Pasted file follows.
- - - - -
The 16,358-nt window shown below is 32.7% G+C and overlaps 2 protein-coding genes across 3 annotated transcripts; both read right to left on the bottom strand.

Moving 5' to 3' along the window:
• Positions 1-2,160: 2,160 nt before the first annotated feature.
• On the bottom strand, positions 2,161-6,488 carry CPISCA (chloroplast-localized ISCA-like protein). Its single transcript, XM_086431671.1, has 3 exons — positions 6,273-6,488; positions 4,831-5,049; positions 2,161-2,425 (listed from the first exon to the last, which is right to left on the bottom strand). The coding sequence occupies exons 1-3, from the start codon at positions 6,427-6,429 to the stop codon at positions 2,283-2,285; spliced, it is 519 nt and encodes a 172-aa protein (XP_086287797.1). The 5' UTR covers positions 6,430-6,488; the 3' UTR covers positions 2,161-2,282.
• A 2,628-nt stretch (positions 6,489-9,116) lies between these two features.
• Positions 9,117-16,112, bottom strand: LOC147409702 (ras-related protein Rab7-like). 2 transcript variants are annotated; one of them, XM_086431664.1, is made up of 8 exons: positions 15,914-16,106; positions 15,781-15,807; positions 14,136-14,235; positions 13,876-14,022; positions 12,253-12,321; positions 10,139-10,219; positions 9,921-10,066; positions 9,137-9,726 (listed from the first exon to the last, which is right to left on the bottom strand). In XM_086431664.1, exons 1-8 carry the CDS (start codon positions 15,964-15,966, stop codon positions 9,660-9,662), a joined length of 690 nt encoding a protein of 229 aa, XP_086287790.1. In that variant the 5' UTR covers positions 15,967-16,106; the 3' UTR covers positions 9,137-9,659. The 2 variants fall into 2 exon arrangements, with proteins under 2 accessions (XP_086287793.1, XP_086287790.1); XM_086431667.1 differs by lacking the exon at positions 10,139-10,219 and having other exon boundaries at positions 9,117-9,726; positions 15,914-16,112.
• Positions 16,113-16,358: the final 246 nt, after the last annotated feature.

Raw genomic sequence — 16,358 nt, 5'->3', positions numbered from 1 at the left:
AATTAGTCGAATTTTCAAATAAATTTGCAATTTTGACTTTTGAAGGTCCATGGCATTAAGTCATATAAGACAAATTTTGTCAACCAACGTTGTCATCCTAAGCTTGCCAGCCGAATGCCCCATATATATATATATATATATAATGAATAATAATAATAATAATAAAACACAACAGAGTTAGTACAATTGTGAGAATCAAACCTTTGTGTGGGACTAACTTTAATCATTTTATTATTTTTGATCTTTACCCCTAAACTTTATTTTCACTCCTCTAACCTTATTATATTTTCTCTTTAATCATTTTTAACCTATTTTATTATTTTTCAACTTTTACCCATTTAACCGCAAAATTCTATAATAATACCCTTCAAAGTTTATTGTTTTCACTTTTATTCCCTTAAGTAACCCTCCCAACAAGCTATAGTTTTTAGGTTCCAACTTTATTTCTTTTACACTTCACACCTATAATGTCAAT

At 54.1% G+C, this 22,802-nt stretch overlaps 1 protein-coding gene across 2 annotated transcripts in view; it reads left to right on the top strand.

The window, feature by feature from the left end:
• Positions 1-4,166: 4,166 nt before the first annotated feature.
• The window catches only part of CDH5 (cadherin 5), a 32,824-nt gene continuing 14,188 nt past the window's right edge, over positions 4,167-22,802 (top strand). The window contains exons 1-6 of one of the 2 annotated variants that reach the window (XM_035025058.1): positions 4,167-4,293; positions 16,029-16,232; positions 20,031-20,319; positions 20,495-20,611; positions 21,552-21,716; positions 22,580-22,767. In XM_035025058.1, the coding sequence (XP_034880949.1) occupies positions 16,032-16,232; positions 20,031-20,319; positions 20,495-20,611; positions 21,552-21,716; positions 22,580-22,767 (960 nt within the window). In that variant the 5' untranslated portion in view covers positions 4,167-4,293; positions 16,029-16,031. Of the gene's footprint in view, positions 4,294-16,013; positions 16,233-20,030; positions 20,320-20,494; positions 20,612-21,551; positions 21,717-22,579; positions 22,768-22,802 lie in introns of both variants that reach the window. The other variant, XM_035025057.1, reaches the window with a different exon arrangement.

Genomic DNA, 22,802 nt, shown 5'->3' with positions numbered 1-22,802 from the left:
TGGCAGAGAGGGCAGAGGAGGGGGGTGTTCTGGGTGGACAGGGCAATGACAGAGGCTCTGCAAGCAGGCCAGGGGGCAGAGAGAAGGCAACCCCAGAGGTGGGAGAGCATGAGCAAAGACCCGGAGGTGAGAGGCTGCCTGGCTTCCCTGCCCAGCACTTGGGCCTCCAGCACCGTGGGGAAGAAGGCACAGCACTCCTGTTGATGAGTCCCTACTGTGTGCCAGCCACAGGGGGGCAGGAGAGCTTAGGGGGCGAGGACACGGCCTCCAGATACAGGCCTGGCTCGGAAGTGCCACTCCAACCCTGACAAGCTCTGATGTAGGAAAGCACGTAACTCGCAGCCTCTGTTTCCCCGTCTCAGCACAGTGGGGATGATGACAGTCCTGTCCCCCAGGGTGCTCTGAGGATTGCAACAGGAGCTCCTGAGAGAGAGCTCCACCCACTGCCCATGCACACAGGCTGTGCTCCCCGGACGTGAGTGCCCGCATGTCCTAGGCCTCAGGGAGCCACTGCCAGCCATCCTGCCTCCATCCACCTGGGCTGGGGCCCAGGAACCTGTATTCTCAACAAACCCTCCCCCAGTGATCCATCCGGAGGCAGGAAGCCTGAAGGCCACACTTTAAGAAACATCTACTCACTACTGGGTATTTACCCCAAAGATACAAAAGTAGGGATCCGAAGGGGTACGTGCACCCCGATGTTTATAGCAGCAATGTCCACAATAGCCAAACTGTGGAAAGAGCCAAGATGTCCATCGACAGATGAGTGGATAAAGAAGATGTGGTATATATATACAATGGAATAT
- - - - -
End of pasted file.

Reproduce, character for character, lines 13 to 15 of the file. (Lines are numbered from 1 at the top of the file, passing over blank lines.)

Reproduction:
• The window catches only part of CDH5 (cadherin 5), a 32,824-nt gene continuing 14,188 nt past the window's right edge, over positions 4,167-22,802 (top strand). The window contains exons 1-6 of one of the 2 annotated variants that reach the window (XM_035025058.1): positions 4,167-4,293; positions 16,029-16,232; positions 20,031-20,319; positions 20,495-20,611; positions 21,552-21,716; positions 22,580-22,767. In XM_035025058.1, the coding sequence (XP_034880949.1) occupies positions 16,032-16,232; positions 20,031-20,319; positions 20,495-20,611; positions 21,552-21,716; positions 22,580-22,767 (960 nt within the window). In that variant the 5' untranslated portion in view covers positions 4,167-4,293; positions 16,029-16,031. Of the gene's footprint in view, positions 4,294-16,013; positions 16,233-20,030; positions 20,320-20,494; positions 20,612-21,551; positions 21,717-22,579; positions 22,768-22,802 lie in introns of both variants that reach the window. The other variant, XM_035025057.1, reaches the window with a different exon arrangement.

Genomic DNA, 22,802 nt, shown 5'->3' with positions numbered 1-22,802 from the left:
TGGCAGAGAGGGCAGAGGAGGGGGGTGTTCTGGGTGGACAGGGCAATGACAGAGGCTCTGCAAGCAGGCCAGGGGGCAGAGAGAAGGCAACCCCAGAGGTGGGAGAGCATGAGCAAAGACCCGGAGGTGAGAGGCTGCCTGGCTTCCCTGCCCAGCACTTGGGCCTCCAGCACCGTGGGGAAGAAGGCACAGCACTCCTGTTGATGAGTCCCTACTGTGTGCCAGCCACAGGGGGGCAGGAGAGCTTAGGGGGCGAGGACACGGCCTCCAGATACAGGCCTGGCTCGGAAGTGCCACTCCAACCCTGACAAGCTCTGATGTAGGAAAGCACGTAACTCGCAGCCTCTGTTTCCCCGTCTCAGCACAGTGGGGATGATGACAGTCCTGTCCCCCAGGGTGCTCTGAGGATTGCAACAGGAGCTCCTGAGAGAGAGCTCCACCCACTGCCCATGCACACAGGCTGTGCTCCCCGGACGTGAGTGCCCGCATGTCCTAGGCCTCAGGGAGCCACTGCCAGCCATCCTGCCTCCATCCACCTGGGCTGGGGCCCAGGAACCTGTATTCTCAACAAACCCTCCCCCAGTGATCCATCCGGAGGCAGGAAGCCTGAAGGCCACACTTTAAGAAACATCTACTCACTACTGGGTATTTACCCCAAAGATACAAAAGTAGGGATCCGAAGGGGTACGTGCACCCCGATGTTTATAGCAGCAATGTCCACAATAGCCAAACTGTGGAAAGAGCCAAGATGTCCATCGACAGATGAGTGGATAAAGAAGATGTGGTATATATATACAATGGAATAT